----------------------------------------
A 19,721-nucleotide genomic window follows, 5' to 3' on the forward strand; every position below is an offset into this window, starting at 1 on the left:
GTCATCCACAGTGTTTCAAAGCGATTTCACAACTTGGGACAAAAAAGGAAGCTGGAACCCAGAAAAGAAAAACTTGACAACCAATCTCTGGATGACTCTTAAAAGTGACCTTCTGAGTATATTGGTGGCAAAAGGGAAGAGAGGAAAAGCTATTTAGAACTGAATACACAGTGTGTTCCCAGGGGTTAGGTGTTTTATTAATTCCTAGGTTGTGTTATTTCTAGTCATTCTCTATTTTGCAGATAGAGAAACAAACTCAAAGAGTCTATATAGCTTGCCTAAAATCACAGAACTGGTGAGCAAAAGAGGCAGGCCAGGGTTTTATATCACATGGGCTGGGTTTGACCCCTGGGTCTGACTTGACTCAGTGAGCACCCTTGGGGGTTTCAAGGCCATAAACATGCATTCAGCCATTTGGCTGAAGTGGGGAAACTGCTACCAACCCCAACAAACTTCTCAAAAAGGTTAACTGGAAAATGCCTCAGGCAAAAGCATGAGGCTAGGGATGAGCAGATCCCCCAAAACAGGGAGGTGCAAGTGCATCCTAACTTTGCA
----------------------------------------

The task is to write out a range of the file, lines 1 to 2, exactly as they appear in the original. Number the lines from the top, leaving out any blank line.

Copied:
A 19,721-nucleotide genomic window follows, 5' to 3' on the forward strand; every position below is an offset into this window, starting at 1 on the left:
GTCATCCACAGTGTTTCAAAGCGATTTCACAACTTGGGACAAAAAAGGAAGCTGGAACCCAGAAAAGAAAAACTTGACAACCAATCTCTGGATGACTCTTAAAAGTGACCTTCTGAGTATATTGGTGGCAAAAGGGAAGAGAGGAAAAGCTATTTAGAACTGAATACACAGTGTGTTCCCAGGGGTTAGGTGTTTTATTAATTCCTAGGTTGTGTTATTTCTAGTCATTCTCTATTTTGCAGATAGAGAAACAAACTCAAAGAGTCTATATAGCTTGCCTAAAATCACAGAACTGGTGAGCAAAAGAGGCAGGCCAGGGTTTTATATCACATGGGCTGGGTTTGACCCCTGGGTCTGACTTGACTCAGTGAGCACCCTTGGGGGTTTCAAGGCCATAAACATGCATTCAGCCATTTGGCTGAAGTGGGGAAACTGCTACCAACCCCAACAAACTTCTCAAAAAGGTTAACTGGAAAATGCCTCAGGCAAAAGCATGAGGCTAGGGATGAGCAGATCCCCCAAAACAGGGAGGTGCAAGTGCATCCTAACTTTGCA